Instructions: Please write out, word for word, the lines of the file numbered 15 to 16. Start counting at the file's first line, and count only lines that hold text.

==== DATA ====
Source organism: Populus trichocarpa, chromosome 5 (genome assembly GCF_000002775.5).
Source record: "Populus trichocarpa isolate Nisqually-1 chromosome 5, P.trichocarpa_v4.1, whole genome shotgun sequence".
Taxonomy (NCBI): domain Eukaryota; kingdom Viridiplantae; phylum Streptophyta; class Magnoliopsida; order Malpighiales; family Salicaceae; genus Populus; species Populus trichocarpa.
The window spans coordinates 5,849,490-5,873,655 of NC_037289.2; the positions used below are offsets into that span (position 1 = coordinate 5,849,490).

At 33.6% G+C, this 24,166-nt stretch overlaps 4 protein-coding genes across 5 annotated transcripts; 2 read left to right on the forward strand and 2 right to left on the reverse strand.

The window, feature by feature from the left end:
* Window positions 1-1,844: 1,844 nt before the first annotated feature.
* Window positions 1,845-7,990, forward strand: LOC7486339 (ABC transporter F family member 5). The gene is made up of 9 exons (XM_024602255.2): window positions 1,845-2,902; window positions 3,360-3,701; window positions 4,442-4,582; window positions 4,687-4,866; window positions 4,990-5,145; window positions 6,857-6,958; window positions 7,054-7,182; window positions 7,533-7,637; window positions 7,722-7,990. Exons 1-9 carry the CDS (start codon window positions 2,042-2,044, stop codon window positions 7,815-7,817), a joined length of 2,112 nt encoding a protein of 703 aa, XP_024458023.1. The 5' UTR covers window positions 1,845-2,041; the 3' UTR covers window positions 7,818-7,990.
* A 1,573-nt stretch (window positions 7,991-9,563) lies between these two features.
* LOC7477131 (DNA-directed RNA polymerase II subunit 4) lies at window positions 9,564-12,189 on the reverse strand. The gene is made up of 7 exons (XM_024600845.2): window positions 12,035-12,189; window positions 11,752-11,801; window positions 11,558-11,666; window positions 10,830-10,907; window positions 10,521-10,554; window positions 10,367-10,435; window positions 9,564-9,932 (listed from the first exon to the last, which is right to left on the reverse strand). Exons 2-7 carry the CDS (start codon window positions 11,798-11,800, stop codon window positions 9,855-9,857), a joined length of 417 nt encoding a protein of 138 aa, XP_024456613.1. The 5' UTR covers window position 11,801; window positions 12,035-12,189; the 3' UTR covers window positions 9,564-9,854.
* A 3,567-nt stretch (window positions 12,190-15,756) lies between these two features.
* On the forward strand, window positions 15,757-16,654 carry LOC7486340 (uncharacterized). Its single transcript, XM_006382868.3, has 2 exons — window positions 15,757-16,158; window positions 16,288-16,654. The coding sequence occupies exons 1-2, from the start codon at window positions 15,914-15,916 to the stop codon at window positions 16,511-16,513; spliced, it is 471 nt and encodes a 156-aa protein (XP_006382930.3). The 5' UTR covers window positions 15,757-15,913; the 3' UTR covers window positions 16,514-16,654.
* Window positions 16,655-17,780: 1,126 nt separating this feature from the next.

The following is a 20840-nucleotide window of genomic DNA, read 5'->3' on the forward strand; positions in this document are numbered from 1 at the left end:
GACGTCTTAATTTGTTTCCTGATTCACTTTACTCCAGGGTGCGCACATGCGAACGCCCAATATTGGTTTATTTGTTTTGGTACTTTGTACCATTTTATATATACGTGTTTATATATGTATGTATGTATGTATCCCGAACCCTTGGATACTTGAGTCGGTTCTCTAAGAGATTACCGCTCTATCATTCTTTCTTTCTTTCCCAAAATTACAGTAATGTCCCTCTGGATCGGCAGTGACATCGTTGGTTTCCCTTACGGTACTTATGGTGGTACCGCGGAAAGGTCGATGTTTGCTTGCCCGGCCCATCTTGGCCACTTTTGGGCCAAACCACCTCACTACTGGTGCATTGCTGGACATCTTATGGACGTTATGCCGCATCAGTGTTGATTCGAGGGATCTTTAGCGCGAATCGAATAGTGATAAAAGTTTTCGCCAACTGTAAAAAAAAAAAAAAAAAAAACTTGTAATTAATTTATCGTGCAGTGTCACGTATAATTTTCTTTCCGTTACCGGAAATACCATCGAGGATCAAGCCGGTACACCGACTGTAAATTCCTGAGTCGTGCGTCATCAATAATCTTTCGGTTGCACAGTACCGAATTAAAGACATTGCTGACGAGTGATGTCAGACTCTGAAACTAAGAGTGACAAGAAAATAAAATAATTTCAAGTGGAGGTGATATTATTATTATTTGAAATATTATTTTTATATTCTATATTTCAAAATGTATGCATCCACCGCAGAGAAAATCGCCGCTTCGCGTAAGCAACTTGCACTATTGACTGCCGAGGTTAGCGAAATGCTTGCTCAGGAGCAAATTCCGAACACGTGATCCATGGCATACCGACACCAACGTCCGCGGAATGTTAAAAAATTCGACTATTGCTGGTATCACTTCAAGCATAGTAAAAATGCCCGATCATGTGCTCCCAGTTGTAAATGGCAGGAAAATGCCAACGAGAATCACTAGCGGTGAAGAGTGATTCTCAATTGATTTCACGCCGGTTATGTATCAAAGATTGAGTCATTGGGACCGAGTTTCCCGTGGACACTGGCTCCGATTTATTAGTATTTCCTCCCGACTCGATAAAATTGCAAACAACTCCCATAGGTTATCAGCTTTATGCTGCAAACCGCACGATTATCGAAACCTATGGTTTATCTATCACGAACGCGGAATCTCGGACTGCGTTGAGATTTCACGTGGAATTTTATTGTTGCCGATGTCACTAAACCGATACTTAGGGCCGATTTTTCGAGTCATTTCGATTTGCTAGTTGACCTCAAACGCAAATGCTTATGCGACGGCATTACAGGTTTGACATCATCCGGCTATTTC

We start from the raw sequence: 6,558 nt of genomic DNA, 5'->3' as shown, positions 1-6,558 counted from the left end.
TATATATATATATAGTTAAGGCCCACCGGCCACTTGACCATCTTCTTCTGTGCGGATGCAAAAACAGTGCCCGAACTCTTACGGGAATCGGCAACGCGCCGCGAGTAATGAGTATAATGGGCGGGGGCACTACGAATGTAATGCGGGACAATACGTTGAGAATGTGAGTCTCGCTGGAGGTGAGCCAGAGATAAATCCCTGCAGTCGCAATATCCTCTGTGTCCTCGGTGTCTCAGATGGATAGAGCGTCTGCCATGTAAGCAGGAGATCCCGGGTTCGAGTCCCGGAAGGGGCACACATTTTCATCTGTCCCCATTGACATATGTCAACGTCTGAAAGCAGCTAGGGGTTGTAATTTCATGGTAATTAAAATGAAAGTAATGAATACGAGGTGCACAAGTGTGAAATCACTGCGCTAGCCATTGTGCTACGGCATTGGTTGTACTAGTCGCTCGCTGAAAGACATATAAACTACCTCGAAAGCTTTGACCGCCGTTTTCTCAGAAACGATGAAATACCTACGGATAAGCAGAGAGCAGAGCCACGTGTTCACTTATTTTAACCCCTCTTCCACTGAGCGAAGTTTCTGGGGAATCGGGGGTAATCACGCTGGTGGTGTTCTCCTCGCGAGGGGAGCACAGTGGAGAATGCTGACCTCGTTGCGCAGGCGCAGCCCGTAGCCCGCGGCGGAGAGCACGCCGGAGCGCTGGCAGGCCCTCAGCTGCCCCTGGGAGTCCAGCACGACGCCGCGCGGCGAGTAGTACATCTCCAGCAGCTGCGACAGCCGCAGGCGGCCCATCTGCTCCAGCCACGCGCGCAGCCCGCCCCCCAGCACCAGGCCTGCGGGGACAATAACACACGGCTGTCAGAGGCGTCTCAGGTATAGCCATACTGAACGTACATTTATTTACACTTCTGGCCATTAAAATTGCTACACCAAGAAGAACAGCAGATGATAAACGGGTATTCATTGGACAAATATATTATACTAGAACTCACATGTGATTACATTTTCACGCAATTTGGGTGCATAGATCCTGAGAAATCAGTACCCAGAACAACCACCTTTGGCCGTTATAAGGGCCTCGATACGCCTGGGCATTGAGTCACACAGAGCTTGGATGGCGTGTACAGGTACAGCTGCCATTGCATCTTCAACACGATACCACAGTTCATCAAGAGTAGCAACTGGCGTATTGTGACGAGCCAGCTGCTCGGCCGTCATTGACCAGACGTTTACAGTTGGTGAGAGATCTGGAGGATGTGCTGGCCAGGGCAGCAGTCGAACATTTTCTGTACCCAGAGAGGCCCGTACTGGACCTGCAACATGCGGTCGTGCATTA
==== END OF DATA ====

GACGTCTTAATTTGTTTCCTGATTCACTTTACTCCAGGGTGCGCACATGCGAACGCCCAATATTGGTTTATTTGTTTTGGTACTTTGTACCATTTTATATATACGTGTTTATATATGTATGTATGTATGTATCCCGAACCCTTGGATACTTGAGTCGGTTCTCTAAGAGATTACCGCTCTATCATTCTTTCTTTCTTTCCCAAAATTACAGTAATGTCCCTCTGGATCGGCAGTGACATCGTTGGTTTCCCTTACGGTACTTATGGTGGTACCGCGGAAAGGTCGATGTTTGCTTGCCCGGCCCATCTTGGCCACTTTTGGGCCAAACCACCTCACTACTGGTGCATTGCTGGACATCTTATGGACGTTATGCCGCATCAGTGTTGATTCGAGGGATCTTTAGCGCGAATCGAATAGTGATAAAAGTTTTCGCCAACTGTAAAAAAAAAAAAAAAAAAAACTTGTAATTAATTTATCGTGCAGTGTCACGTATAATTTTCTTTCCGTTACCGGAAATACCATCGAGGATCAAGCCGGTACACCGACTGTAAATTCCTGAGTCGTGCGTCATCAATAATCTTTCGGTTGCACAGTACCGAATTAAAGACATTGCTGACGAGTGATGTCAGACTCTGAAACTAAGAGTGACAAGAAAATAAAATAATTTCAAGTGGAGGTGATATTATTATTATTTGAAATATTATTTTTATATTCTATATTTCAAAATGTATGCATCCACCGCAGAGAAAATCGCCGCTTCGCGTAAGCAACTTGCACTATTGACTGCCGAGGTTAGCGAAATGCTTGCTCAGGAGCAAATTCCGAACACGTGATCCATGGCATACCGACACCAACGTCCGCGGAATGTTAAAAAATTCGACTATTGCTGGTATCACTTCAAGCATAGTAAAAATGCCCGATCATGTGCTCCCAGTTGTAAATGGCAGGAAAATGCCAACGAGAATCACTAGCGGTGAAGAGTGATTCTCAATTGATTTCACGCCGGTTATGTATCAAAGATTGAGTCATTGGGACCGAGTTTCCCGTGGACACTGGCTCCGATTTATTAGTATTTCCTCCCGACTCGATAAAATTGCAAACAACTCCCATAGGTTATCAGCTTTATGCTGCAAACCGCACGATTATCGAAACCTATGGTTTATCTATCACGAACGCGGAATCTCGGACTGCGTTGAGATTTCACGTGGAATTTTATTGTTGCCGATGTCACTAAACCGATACTTAGGGCCGATTTTTCGAGTCATTTCGATTTGCTAGTTGACCTCAAACGCAAATGCTTATGCGACGGCATTACAGGTTTGACATCATCCGGCTATTTC

We start from the raw sequence: 6,558 nt of genomic DNA, 5'->3' as shown, positions 1-6,558 counted from the left end.